UH students study the Honouliuli Internment Camp

Published On: Jul 15 2014 10:24:41 PM HST   Updated On: Jul 16 2014 12:48:53 PM HST

The historic Honouliuli Internment Camp became the classroom for 13 University of Hawaii West Oahu students.

The students were part of an Archaeological Field Techniques class learning historic archaeology techniques including excavation, metal detecting, photography, on-site artifact analysis and GPS mapping.

WATCH: UH West Oahu students researching the Honouliuli Internment Camp

The visit focused on the foundation of the shower building.

"I think they are learning that this was a pretty difficult environment to be stuck in for one thing. It's hot. It's humid. It's not much breeze down here. For another thing, they are learning a lot about the World War II history. This is a history that's not very well known," said Mary Farrell, a UH West Oahu instructor.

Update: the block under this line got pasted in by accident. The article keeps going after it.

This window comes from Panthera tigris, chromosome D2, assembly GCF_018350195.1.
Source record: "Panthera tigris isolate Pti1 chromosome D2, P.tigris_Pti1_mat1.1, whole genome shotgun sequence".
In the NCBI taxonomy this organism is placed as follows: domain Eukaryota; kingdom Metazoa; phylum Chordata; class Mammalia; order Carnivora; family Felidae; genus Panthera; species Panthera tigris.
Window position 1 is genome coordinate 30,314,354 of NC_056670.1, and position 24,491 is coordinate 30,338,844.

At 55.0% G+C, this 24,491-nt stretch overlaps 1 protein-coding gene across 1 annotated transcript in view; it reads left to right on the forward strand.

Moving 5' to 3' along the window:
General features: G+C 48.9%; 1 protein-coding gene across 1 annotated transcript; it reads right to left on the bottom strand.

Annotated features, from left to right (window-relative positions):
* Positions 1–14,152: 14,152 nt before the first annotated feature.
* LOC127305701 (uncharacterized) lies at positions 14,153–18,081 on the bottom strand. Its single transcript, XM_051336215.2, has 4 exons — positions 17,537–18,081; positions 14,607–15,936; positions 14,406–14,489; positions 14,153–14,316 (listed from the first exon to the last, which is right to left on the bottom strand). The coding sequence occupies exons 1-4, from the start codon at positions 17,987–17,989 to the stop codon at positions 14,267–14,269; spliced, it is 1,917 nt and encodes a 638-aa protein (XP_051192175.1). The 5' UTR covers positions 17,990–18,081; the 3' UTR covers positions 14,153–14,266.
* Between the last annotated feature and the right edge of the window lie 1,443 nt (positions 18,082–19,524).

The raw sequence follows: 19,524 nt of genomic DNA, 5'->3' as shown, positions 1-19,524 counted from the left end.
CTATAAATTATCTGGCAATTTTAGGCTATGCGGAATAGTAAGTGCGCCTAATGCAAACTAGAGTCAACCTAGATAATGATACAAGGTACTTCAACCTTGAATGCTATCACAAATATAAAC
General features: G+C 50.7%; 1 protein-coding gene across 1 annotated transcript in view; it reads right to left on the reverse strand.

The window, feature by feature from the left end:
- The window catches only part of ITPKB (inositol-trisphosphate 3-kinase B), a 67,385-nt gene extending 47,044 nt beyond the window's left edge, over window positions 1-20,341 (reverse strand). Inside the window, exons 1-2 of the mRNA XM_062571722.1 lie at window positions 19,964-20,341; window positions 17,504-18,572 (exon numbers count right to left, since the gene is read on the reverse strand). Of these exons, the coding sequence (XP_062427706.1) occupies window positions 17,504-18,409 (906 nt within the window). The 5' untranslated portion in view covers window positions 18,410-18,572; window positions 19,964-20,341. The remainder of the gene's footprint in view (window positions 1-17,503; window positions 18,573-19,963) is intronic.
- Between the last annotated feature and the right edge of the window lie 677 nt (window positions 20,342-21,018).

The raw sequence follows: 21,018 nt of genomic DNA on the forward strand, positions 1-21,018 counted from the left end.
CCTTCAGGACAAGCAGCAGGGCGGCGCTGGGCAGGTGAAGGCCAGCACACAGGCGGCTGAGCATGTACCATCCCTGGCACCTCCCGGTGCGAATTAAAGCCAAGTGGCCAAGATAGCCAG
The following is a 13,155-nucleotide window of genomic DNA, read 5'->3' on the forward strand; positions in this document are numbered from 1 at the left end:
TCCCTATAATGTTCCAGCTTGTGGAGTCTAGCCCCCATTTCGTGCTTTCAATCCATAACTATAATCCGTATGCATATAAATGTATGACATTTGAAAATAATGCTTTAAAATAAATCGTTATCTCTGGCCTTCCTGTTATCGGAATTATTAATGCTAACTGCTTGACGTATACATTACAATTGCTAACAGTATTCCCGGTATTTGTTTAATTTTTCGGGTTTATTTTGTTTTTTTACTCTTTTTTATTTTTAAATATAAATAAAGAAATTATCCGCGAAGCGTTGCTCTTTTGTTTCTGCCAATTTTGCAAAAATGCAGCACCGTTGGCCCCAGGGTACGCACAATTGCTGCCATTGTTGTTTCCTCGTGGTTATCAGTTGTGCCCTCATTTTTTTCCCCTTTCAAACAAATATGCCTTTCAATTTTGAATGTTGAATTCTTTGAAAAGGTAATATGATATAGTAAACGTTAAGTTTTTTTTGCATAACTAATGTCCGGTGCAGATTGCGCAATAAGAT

"You are actually working in a place where people actually interacted. This [is[ where they lived. This [is] where they worked. This is where their lives were. Whereas in a book, you just have pages and pages. You get to experience what their life was like," said Earl Ramsey, UH West Oahu Student:

Opened in March 1943, the World War II Honouliuli Camp was the largest and longest used of 13-plus internment camps in Hawaii and held approximately 300 internees from Hawaii of Japanese, Okinawan, German and Italian ancestry.


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